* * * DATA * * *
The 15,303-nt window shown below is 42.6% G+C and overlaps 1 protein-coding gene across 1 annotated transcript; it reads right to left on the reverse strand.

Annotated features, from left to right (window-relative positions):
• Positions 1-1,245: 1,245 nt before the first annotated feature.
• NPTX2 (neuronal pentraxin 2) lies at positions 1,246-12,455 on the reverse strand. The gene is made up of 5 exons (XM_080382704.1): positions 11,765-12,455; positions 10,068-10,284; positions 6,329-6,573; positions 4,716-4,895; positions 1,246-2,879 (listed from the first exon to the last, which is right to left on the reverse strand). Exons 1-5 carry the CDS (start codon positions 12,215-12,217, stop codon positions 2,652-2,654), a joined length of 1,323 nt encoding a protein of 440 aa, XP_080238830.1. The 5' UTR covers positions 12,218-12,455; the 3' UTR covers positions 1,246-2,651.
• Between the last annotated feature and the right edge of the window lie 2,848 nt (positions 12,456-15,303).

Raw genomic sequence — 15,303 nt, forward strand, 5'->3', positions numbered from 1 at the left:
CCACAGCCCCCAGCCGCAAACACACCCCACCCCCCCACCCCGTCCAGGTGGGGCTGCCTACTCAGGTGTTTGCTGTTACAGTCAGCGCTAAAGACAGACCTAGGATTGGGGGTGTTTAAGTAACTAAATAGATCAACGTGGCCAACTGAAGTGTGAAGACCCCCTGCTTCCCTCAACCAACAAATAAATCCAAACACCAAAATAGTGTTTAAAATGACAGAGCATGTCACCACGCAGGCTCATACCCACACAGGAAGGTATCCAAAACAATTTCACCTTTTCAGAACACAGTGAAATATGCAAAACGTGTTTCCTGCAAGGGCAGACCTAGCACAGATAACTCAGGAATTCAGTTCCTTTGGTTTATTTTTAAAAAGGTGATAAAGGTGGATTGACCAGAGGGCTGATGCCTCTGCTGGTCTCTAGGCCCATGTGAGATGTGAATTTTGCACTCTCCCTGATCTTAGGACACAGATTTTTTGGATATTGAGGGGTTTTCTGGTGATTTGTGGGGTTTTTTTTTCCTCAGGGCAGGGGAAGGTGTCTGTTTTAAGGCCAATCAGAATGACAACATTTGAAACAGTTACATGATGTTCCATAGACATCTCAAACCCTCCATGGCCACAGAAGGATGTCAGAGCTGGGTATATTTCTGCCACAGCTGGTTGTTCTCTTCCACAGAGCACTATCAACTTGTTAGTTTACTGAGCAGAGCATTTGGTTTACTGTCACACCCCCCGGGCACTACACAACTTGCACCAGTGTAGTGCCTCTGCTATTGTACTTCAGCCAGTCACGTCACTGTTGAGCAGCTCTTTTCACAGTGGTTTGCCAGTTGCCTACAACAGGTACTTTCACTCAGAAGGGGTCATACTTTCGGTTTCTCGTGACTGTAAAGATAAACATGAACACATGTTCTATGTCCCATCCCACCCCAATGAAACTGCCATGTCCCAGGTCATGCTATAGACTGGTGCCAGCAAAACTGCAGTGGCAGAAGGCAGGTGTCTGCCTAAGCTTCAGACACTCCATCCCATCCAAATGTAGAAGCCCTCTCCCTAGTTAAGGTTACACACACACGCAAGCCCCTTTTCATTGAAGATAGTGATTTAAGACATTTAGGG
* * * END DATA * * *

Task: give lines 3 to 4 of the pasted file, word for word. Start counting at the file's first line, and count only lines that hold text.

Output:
• Positions 1-1,245: 1,245 nt before the first annotated feature.
• NPTX2 (neuronal pentraxin 2) lies at positions 1,246-12,455 on the reverse strand. The gene is made up of 5 exons (XM_080382704.1): positions 11,765-12,455; positions 10,068-10,284; positions 6,329-6,573; positions 4,716-4,895; positions 1,246-2,879 (listed from the first exon to the last, which is right to left on the reverse strand). Exons 1-5 carry the CDS (start codon positions 12,215-12,217, stop codon positions 2,652-2,654), a joined length of 1,323 nt encoding a protein of 440 aa, XP_080238830.1. The 5' UTR covers positions 12,218-12,455; the 3' UTR covers positions 1,246-2,651.